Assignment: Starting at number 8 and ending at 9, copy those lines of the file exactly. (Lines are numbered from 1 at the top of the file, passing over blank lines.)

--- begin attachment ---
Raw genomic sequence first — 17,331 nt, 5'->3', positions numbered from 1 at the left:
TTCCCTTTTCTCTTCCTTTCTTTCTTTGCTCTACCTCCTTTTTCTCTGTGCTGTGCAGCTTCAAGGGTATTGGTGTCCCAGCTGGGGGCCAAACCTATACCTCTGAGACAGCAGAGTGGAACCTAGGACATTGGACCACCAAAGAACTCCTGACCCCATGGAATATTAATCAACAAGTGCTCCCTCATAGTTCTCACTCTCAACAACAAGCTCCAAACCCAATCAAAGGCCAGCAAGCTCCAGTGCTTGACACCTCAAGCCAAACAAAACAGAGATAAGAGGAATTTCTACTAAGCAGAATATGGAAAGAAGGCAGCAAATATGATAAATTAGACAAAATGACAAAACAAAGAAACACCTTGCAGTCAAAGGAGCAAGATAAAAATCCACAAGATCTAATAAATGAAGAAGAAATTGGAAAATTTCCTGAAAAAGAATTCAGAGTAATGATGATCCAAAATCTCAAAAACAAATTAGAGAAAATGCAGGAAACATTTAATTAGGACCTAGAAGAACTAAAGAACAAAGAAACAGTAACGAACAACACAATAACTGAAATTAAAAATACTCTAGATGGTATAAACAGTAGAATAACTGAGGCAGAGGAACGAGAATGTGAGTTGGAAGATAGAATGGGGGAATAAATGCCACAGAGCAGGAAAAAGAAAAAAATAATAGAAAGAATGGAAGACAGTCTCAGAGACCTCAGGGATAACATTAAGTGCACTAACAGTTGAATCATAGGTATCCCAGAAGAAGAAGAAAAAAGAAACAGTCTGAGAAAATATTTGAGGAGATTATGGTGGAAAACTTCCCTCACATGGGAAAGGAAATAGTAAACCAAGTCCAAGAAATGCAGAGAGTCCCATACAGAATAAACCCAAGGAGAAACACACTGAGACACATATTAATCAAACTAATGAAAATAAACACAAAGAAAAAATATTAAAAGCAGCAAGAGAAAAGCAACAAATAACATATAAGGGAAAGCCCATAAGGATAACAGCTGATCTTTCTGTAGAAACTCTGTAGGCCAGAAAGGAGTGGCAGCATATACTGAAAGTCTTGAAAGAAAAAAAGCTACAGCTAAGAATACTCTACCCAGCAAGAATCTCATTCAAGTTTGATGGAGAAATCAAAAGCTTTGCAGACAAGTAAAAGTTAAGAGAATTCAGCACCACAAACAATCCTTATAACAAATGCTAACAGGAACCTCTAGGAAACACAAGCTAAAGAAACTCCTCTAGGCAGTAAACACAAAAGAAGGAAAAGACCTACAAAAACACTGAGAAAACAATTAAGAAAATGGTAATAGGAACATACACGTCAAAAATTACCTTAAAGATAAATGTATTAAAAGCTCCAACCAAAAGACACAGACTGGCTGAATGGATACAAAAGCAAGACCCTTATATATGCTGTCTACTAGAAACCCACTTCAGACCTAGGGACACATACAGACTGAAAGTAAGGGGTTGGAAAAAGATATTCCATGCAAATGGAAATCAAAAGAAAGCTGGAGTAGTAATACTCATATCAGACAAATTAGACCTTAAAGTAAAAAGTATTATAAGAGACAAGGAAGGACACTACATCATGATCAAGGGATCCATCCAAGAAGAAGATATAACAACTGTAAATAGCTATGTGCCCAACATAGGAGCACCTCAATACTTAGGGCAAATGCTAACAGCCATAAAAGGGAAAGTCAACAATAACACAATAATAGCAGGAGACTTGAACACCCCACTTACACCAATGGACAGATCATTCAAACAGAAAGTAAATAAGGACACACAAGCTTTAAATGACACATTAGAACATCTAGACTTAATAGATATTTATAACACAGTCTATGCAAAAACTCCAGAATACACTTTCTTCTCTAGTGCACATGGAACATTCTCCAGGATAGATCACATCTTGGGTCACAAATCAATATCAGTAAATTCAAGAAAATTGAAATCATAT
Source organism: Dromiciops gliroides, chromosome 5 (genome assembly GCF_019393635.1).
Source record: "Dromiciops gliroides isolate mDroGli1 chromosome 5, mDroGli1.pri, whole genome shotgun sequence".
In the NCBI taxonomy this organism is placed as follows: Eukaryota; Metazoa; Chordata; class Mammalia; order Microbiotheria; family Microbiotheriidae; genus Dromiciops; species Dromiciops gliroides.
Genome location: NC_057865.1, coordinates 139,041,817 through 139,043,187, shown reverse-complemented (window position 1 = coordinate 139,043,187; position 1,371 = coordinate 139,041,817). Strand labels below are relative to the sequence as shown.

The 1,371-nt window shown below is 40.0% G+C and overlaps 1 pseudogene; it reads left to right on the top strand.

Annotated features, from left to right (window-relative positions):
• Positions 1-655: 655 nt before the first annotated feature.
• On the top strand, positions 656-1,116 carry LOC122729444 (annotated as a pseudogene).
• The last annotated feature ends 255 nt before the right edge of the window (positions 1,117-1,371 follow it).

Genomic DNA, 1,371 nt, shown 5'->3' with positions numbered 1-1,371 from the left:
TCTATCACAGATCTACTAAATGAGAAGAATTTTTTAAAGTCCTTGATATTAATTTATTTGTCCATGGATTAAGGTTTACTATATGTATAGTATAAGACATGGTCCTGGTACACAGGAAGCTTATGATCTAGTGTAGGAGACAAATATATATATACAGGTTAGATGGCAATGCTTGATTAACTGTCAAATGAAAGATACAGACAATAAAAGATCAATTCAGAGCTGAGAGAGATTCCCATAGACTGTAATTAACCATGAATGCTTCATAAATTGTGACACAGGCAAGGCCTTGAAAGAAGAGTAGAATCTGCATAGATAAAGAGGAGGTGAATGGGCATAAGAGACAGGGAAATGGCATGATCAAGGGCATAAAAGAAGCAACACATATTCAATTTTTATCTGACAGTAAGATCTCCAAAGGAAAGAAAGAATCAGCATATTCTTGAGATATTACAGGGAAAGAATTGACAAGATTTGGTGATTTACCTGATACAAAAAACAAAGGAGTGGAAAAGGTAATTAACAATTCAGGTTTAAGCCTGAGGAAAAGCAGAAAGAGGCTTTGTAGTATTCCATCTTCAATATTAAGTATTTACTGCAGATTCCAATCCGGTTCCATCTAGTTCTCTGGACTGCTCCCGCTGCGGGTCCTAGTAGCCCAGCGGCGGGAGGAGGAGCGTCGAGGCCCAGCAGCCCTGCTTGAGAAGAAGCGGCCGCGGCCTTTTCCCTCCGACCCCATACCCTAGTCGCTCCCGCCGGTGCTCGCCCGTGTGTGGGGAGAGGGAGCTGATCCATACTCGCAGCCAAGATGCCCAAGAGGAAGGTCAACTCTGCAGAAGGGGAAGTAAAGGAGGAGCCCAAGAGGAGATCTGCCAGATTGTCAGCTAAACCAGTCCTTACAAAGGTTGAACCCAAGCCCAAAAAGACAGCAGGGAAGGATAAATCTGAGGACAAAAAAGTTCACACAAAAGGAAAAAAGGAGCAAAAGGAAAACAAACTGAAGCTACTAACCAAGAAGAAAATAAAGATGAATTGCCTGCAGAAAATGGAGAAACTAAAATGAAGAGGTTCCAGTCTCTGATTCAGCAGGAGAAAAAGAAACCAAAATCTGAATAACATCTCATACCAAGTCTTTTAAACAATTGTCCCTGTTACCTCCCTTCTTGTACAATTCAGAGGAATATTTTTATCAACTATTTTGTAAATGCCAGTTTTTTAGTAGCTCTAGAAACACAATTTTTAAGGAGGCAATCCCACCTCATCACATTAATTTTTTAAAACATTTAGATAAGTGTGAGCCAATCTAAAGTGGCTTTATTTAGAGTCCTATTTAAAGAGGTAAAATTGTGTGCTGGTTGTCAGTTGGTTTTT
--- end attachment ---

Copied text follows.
Annotated features, from left to right (window-relative positions):
• Positions 1-655: 655 nt before the first annotated feature.